Comprehensive Guide to Acute Adrenal Crisis Management


  • Acute adrenal crisis is a life-threatening condition.
  • Requires careful management and awareness from anesthesia residents.


  • Sudden deficiency of cortisol and aldosterone.
  • Often due to primary adrenal insufficiency, secondary adrenal insufficiency, or iatrogenic causes.
  • Cortisol is critical in regulating blood pressure, glucose metabolism, and stress response.


  • Various causes, including:
    • Underlying adrenal insufficiency (Addison’s disease)
    • Abrupt cessation of exogenous glucocorticoid therapy
    • Adrenal hemorrhage or infarction
    • Severe stressors like surgery, trauma, or infection.

Clinical Presentation and Diagnosis:

  • Symptoms include:
    • Profound hypotension
    • Tachycardia
    • Dehydration
    • Altered mental status
    • Electrolyte imbalances (hyperkalemia, hyponatremia).
  • Diagnosis relies on:
    • Clinical suspicion
    • Laboratory evaluation (low cortisol levels)
    • Adrenal imaging to identify the underlying cause.

Preoperative Assessment:

  • Perform a thorough preoperative assessment:
    • Review medical history
    • Medications (especially glucocorticoid use)
    • Comprehensive physical examination.
  • Consider laboratory tests (baseline cortisol levels) to gauge adrenal function.

Preoperative Management:

  • Prompt initiation of stress-dose glucocorticoid therapy (usually hydrocortisone).
  • Adequate fluid resuscitation to address hypovolemia.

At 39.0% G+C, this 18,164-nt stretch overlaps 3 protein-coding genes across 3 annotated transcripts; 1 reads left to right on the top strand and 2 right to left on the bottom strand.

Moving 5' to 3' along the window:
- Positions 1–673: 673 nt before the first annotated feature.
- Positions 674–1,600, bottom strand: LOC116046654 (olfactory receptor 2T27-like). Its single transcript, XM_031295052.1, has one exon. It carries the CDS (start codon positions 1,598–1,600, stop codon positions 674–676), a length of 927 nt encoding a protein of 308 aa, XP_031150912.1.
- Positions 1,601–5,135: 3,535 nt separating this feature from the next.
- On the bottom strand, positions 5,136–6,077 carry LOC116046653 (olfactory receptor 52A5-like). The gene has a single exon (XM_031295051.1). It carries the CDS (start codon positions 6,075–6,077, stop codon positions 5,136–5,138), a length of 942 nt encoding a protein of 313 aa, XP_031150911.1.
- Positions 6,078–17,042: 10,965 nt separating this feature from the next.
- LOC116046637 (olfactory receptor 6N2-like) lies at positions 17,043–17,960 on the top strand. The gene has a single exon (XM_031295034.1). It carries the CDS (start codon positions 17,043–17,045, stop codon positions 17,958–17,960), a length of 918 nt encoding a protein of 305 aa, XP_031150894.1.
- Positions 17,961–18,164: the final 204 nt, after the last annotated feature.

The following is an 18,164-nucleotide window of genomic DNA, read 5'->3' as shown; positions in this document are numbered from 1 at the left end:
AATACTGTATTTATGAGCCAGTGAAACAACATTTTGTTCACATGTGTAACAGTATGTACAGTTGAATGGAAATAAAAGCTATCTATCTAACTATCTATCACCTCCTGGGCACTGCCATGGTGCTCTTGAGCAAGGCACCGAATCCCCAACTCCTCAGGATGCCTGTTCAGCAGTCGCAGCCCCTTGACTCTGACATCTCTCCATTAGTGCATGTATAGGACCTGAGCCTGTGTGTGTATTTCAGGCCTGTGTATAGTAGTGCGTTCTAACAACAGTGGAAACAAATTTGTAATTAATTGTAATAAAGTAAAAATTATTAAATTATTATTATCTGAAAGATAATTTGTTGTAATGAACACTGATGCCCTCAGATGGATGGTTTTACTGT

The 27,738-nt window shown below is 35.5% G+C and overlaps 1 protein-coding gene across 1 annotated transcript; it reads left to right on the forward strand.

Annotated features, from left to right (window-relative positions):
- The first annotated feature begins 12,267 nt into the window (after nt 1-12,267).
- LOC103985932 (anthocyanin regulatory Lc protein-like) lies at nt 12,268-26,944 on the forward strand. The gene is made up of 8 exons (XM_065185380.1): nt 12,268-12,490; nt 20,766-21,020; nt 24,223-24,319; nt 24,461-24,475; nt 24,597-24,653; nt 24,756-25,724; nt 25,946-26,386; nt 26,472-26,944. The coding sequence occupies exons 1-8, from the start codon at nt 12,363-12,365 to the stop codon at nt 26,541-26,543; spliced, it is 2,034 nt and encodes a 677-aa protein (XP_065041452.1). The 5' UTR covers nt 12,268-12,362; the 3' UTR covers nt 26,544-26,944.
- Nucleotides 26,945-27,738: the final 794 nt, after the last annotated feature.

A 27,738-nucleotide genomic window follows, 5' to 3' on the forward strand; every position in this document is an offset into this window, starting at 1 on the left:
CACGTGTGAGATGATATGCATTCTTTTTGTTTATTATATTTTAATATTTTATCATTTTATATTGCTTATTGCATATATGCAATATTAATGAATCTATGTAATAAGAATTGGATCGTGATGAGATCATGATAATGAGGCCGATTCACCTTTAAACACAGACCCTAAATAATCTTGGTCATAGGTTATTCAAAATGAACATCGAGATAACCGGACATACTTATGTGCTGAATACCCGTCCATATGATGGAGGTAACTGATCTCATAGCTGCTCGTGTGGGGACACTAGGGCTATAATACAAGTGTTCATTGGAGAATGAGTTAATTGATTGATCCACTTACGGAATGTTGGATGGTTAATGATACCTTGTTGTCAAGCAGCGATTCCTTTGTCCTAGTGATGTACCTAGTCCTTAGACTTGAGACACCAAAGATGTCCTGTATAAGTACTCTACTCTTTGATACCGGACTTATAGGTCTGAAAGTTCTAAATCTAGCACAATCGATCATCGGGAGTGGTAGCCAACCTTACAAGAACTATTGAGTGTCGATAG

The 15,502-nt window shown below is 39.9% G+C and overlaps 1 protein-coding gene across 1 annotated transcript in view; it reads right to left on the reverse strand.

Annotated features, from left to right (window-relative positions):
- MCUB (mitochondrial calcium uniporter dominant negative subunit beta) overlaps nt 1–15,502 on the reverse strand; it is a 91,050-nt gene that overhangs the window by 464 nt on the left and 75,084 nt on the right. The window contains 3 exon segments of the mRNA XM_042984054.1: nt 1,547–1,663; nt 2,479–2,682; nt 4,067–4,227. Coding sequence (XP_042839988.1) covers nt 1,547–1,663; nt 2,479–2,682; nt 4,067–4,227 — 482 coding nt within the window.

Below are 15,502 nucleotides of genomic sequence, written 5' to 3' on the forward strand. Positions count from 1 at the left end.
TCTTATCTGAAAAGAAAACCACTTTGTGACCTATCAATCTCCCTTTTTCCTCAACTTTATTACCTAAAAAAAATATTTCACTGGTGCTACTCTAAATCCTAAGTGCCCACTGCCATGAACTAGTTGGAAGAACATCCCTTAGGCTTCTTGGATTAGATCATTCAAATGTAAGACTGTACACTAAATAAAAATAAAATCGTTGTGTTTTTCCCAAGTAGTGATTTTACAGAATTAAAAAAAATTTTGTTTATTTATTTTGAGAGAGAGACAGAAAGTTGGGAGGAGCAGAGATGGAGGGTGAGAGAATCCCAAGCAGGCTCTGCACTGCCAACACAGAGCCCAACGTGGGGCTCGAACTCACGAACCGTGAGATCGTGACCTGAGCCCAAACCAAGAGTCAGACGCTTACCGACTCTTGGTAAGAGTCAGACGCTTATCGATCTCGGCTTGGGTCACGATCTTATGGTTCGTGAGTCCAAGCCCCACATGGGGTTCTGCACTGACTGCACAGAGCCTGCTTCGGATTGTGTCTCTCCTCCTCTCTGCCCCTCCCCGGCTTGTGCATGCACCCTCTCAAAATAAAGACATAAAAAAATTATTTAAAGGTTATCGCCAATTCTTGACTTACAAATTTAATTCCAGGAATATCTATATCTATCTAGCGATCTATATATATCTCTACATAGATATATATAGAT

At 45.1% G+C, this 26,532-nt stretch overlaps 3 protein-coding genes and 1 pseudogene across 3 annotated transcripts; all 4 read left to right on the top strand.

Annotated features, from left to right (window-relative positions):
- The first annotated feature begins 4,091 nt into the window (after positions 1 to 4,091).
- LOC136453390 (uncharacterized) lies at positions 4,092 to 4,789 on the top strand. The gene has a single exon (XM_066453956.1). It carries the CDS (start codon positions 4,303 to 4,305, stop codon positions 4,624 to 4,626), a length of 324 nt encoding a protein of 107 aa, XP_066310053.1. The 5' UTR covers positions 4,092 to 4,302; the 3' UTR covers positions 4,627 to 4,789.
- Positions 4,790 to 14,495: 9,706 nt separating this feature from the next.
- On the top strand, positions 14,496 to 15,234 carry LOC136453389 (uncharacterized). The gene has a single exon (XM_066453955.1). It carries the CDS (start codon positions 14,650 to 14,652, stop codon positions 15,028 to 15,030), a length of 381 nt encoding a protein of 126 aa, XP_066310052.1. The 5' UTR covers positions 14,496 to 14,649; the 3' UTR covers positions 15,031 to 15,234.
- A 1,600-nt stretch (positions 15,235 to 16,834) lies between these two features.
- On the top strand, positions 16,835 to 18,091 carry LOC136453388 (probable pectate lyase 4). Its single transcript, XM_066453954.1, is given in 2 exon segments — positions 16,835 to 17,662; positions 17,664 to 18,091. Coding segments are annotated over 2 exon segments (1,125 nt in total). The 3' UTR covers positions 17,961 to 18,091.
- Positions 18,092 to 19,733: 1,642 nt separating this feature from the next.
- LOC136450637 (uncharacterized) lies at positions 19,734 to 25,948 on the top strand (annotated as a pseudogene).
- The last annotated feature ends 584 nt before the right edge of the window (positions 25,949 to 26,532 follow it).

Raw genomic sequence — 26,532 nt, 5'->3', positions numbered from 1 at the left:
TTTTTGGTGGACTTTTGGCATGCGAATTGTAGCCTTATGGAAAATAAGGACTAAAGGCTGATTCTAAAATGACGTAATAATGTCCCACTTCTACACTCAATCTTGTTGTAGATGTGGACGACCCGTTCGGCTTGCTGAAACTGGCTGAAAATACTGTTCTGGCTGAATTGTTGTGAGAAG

• Close monitoring of:
    • Hemodynamic parameters
    • Electrolytes
    • Blood glucose levels.

Anesthesia Considerations:

  • Choose anesthetic agents and techniques that:
    • Minimize the stress response
    • Maintain hemodynamic stability.
  • Recognize potential drug interactions with glucocorticoid replacement therapy.
  • Be prepared to use vasopressors and inotropes judiciously to manage hypotension.

Complications and Mitigation Strategies:

  • Awareness of potential complications:
    • Cardiovascular collapse
    • Electrolyte disturbances
    • Hyperglycemia.
  • Mitigation strategies include:
    • Vigilant monitoring
    • Prompt intervention
    • Effective communication with the surgical team for coordinated care.

Postoperative Care:

  • Includes continued glucocorticoid supplementation to address the patient’s stress response.
  • Monitor for complications:
    • Recurrent adrenal crisis
    • Electrolyte imbalances
    • Cardiovascular instability.
  • Ensure a seamless transition to ongoing care.


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